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Metropolitan Place Phase II Hits Foreclosure Filings

February 7, 2008


Another victim of the real estate bubble?

Not enough people want to live in downtown Madison?

Development that was underfunded?

Misunderstanding between the developer and his bankers?


 Below are the local press articles regarding the recent foreclosure filings against the developer of Metropolitan Place Phase II and his lending/funding sources.  Since word of this hit the media yesterday there has been a lot of speculation as to the cause of this foreclosure action.  Time will tell what truly happened.

I do know a few things:

1)  Development of a large residential condo tower is definitely different than developing a group of 4-8 unit buildings on the fringes of a city.  What I mean by this is on the fringe developments, the developer typically pre-sells 50% of the building before the lender will allow construction to start.  This lessens the risk of the market corrections, interest rate jumps etc…  In Metropolitan Place Phase II’s case, they had to build all 164 units at the same time with the hope that market conditions didn’t affect them too much in order to keep the lender happy.

2.  The market did shift.  The number of units available downtown increased tremendously and unfortunately pricing couldn’t be adjusted to meet the change in demand.

3.  A project with the size and scope of Metropolitan Place is enormous.  When completed and occupied the number of dwelling units between Phase I and Phase II is at 338 households.  Think about this in terms of single family subdivisons in the ‘burbs.  That large a subdivision would typically take 5-10 years to build out and complete.   This has created a small village on 1/2 of a city block!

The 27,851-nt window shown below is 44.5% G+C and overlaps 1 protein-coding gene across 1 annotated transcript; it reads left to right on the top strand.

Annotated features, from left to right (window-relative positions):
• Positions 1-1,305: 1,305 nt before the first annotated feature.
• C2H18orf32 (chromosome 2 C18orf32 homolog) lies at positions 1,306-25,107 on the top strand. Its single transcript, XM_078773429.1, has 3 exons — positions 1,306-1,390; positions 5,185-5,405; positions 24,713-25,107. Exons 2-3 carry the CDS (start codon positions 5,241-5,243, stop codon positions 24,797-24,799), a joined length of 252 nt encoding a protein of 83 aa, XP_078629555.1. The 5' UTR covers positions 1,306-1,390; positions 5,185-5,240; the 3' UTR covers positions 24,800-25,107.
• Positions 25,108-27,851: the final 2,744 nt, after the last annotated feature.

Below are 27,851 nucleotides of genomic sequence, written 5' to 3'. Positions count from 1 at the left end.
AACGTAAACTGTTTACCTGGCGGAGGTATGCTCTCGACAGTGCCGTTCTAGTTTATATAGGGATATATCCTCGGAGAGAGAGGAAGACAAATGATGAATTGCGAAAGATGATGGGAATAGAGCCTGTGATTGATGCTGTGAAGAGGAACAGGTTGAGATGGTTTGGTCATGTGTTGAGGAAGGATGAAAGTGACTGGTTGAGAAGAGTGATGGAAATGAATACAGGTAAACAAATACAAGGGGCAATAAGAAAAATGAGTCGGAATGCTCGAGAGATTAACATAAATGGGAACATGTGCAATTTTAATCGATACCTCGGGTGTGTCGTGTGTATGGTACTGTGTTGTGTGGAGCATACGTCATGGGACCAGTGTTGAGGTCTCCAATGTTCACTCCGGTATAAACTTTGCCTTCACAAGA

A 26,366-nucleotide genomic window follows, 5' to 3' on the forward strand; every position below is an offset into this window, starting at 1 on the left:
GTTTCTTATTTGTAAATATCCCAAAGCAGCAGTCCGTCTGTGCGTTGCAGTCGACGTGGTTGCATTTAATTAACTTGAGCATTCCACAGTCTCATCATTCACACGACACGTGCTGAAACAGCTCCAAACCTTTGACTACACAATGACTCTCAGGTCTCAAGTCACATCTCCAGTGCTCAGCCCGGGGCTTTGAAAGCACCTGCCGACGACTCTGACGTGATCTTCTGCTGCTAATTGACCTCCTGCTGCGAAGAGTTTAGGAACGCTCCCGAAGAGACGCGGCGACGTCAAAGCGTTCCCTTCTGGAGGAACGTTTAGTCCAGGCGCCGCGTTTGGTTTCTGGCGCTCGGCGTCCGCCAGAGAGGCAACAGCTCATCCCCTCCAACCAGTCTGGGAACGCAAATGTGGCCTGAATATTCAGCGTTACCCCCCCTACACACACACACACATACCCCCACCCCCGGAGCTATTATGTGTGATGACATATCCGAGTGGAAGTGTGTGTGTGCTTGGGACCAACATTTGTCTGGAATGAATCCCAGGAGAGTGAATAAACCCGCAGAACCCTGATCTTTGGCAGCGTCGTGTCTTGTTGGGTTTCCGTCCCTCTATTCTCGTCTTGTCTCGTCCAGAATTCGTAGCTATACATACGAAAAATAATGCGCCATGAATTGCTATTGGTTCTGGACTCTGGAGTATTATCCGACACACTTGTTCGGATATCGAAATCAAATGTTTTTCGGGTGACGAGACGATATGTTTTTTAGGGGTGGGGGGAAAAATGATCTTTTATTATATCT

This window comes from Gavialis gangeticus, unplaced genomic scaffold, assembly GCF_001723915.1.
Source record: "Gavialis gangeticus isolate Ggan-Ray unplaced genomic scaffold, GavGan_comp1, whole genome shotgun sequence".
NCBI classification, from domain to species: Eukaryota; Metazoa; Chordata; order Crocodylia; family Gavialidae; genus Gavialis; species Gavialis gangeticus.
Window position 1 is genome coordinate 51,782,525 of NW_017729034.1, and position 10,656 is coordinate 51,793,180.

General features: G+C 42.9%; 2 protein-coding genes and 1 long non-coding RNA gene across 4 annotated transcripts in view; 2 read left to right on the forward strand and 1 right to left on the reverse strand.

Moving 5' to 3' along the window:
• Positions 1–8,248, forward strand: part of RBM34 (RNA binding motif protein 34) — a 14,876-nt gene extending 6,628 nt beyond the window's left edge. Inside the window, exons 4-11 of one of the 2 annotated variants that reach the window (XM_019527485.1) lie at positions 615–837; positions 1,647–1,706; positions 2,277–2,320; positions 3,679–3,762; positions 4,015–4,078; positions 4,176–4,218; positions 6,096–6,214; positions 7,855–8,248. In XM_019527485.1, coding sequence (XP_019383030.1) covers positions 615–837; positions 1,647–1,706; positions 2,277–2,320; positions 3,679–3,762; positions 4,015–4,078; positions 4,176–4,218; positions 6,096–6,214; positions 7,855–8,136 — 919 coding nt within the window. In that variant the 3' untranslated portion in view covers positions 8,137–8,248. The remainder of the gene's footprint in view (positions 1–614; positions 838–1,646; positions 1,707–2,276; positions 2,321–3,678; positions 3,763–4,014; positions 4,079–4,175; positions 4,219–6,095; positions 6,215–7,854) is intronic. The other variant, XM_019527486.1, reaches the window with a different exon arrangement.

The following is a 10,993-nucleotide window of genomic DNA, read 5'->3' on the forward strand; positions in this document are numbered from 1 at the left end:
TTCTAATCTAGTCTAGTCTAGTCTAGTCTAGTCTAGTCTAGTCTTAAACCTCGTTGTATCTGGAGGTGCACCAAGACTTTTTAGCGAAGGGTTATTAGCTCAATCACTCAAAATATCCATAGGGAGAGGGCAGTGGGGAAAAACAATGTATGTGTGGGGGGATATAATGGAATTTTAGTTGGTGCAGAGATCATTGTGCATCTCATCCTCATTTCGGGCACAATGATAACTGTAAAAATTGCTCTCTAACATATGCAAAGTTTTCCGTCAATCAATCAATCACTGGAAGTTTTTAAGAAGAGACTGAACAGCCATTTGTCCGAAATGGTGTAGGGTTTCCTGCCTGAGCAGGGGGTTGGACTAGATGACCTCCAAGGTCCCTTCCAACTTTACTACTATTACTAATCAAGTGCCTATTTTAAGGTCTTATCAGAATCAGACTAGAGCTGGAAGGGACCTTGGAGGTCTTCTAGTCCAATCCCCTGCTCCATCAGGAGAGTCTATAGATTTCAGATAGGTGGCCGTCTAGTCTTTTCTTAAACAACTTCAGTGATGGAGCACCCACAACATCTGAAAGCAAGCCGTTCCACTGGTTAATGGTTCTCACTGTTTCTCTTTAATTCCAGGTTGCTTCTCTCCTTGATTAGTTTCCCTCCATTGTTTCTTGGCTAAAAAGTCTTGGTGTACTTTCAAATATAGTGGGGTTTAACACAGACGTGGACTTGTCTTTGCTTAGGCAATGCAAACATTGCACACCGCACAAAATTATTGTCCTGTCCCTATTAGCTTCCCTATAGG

4.  Finally, there’s talk of the courts forcing the project into receivership with a court appointed entity taking control of the project and it’s sales.  What might happen in this case is that prices on the remaining units could drop substantially to get them sold and sold quickly.  For those unit owners who have already bought, this is bad news in the short term.  If they needed to sell during this time frame, they’ll more than likely see a loss as they’ll be competing directly with new lower priced units.  Long term, however, they should be OK as once the remaining units are sold the market can take back over and units should sell at fair market rates.

5.  I don’t think it’s time to panic!   In fact the faster the developer can resolve this issue with its lenders the better off everyone will be.  It’s hard to sell real estate under the stigma of foreclosure especially when it’s a condominium development.  That hurts everyone both current owners and potential buyers.  A fast resolution, whatever that outcome may be, it essentially best in the short and long term.

For more insights on this check out the following:

Wisconsin State Journal Cap Times

Channel 3000 Newscast

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